Prostate Cancer: Coping with Your Diagnosis
A diagnosis of prostate cancer can affect a man in many ways. It's normal to be scared, angry, or depressed after diagnosis. The good news is that prostate cancer is very treatable. But each man copes with the diagnosis in his own way. But there are some common feelings and concerns that many men may feel after diagnosis. You may have some of these feelings, too.
Not wanting to talk about it
You may not feel comfortable talking about your diagnosis. But it's important to realize that it also affects those around you. Prostate cancer is very common. Talking about it with your partner and family will help you and them deal with it. Talk with them about what your health care provider tells you, how it makes you feel, and what your concerns are. Together you can learn about your cancer diagnosis, the risks and benefits of treatments, and how they may affect on your life.
Not being honest with your health care provider
Some men are embarrassed or feel guilty for ignoring signs of prostate cancer, or not seeing their health care provider because they don't want a prostate exam. Some men don't go back to see their health care provider after a prostate cancer diagnosis is made, choosing instead to treat themselves with alternative medicine or ignore the diagnosis. Or you may want a second opinion from another health care provider. Be honest with yourself and your health care provider, and form a partnership. It's normal to get a second opinion and research all of the care options. Health care providers know that it's normal to get a second opinion to confirm a diagnosis or to talk about treatment options. Your health care providers want to help you.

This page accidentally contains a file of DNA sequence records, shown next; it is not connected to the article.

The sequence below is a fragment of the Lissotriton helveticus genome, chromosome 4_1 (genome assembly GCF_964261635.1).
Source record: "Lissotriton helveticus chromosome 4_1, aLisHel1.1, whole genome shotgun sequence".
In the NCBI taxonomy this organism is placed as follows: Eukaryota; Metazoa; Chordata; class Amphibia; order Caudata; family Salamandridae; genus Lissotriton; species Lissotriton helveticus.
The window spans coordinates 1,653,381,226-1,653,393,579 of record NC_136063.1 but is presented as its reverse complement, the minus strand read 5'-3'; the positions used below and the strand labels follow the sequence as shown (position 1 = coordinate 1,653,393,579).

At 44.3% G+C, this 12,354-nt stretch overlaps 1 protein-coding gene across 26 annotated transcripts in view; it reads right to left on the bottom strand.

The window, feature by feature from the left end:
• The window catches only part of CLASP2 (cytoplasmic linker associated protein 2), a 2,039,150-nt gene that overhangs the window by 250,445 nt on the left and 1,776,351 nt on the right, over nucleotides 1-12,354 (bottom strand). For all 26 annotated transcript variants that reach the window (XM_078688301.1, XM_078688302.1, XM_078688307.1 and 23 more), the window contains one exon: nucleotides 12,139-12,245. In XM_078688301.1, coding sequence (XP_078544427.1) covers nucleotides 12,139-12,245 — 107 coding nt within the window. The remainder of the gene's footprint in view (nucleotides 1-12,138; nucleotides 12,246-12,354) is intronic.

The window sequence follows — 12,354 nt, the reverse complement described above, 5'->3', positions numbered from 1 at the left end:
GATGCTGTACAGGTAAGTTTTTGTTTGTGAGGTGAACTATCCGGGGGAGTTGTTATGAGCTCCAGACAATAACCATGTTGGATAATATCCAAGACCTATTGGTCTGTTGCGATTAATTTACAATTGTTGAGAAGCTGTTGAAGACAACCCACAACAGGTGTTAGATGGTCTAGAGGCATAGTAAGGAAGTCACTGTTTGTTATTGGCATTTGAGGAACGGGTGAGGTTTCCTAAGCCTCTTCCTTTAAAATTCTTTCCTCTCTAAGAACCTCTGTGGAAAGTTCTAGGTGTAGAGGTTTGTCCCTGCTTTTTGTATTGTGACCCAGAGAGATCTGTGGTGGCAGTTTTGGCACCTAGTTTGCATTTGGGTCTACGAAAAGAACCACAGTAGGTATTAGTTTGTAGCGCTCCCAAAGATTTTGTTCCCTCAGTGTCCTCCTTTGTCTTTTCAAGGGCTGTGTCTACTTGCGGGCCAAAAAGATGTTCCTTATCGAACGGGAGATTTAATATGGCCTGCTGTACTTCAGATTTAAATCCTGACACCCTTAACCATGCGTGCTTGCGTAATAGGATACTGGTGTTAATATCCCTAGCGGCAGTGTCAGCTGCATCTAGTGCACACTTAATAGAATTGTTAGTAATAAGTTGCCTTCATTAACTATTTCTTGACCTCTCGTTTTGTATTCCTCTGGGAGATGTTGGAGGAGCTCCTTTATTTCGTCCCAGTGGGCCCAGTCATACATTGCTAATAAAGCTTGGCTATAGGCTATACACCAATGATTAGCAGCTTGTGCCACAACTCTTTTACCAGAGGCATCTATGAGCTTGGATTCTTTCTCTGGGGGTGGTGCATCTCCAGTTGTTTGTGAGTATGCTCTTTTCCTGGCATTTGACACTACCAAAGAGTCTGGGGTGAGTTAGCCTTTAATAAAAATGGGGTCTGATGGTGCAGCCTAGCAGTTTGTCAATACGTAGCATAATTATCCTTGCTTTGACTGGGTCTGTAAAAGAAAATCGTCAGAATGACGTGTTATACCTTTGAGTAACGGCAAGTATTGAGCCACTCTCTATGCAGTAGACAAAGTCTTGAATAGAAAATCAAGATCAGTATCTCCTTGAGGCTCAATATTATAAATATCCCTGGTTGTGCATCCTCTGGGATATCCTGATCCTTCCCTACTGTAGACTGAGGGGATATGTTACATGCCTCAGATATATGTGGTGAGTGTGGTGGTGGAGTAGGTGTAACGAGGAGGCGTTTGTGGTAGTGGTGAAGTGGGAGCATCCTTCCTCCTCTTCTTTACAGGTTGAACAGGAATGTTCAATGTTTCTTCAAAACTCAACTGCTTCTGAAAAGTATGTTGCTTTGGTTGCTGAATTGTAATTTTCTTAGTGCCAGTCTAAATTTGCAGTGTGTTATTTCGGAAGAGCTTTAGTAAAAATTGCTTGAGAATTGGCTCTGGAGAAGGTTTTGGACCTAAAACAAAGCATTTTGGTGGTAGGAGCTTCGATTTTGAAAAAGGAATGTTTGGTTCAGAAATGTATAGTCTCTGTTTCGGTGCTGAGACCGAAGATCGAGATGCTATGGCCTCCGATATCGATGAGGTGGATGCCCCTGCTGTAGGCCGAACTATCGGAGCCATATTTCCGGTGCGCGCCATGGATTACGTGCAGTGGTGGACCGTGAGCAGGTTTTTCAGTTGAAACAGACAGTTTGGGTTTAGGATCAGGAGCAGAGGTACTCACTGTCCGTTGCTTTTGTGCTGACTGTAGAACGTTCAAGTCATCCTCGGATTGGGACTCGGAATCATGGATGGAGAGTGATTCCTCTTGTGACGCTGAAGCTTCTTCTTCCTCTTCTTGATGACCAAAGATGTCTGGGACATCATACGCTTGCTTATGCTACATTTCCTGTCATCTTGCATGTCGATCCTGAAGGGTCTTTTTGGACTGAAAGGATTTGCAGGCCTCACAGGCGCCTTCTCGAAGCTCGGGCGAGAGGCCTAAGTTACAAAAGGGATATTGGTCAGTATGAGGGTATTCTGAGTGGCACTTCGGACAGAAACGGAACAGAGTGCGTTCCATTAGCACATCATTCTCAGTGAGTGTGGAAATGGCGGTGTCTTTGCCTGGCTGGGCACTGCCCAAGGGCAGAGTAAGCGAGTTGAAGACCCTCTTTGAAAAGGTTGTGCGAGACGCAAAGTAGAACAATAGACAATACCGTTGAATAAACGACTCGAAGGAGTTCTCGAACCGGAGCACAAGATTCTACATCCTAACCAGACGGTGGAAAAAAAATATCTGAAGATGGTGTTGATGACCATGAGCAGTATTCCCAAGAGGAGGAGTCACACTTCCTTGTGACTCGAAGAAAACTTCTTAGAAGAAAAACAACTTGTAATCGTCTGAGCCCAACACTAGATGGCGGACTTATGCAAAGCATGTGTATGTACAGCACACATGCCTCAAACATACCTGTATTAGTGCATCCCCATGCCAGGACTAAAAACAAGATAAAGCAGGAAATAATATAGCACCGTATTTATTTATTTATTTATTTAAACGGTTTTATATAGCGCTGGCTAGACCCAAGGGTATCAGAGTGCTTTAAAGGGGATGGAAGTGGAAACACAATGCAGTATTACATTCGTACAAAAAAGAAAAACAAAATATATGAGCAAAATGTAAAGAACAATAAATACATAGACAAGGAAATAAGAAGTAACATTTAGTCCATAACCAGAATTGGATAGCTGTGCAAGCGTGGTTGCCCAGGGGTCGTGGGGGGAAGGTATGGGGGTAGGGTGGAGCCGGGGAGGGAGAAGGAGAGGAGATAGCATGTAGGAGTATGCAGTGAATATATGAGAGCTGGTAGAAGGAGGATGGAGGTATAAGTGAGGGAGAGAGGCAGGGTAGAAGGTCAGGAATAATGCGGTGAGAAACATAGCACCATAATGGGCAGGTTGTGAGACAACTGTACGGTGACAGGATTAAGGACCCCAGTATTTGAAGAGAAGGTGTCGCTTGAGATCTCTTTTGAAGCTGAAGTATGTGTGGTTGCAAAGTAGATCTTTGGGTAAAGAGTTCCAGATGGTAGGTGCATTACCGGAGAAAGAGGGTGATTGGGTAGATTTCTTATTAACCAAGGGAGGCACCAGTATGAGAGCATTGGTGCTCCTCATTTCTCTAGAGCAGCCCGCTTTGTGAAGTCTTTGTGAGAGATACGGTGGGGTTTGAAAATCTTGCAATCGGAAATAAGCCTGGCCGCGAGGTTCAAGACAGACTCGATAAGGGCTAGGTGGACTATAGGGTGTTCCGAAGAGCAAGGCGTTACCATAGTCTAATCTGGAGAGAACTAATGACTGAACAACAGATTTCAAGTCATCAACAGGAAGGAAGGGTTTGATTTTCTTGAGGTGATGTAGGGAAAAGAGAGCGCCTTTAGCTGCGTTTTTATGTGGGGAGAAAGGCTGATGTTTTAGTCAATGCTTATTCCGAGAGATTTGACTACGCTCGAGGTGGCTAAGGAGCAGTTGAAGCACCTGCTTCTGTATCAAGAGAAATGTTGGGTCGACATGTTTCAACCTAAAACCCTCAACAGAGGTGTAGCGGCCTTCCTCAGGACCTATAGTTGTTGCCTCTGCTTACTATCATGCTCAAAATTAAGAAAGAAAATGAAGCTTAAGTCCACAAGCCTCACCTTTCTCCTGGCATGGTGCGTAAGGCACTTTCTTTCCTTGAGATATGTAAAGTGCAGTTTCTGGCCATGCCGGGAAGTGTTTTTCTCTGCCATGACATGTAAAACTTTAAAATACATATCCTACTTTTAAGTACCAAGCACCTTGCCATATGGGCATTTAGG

Feeling a threat to your sexuality
The prostate gland is part a man's sexual function. It affects the ability to have children. Being diagnosed with prostate cancer can cause upset, such as feeling like less of a man. Many men worry about sexual performance. It's good to keep in mind that the effect on sexual function varies. Treatment options make a difference. You can help ease your fears by talking with your health care provider about ways to minimize sexual changes after treatment.
Being afraid to ask for help
It's normal to feel helpless or alone when you've been diagnosed with prostate cancer. But you're far from alone. Consider going to a support group. You will find many other men who have been in the same situation. You may also want to bring your partner or a friend as a support person. You may be amazed at how much meeting other men who understand your situation can lower your stress. Ask your health care provider where the prostate cancer support groups are in your area.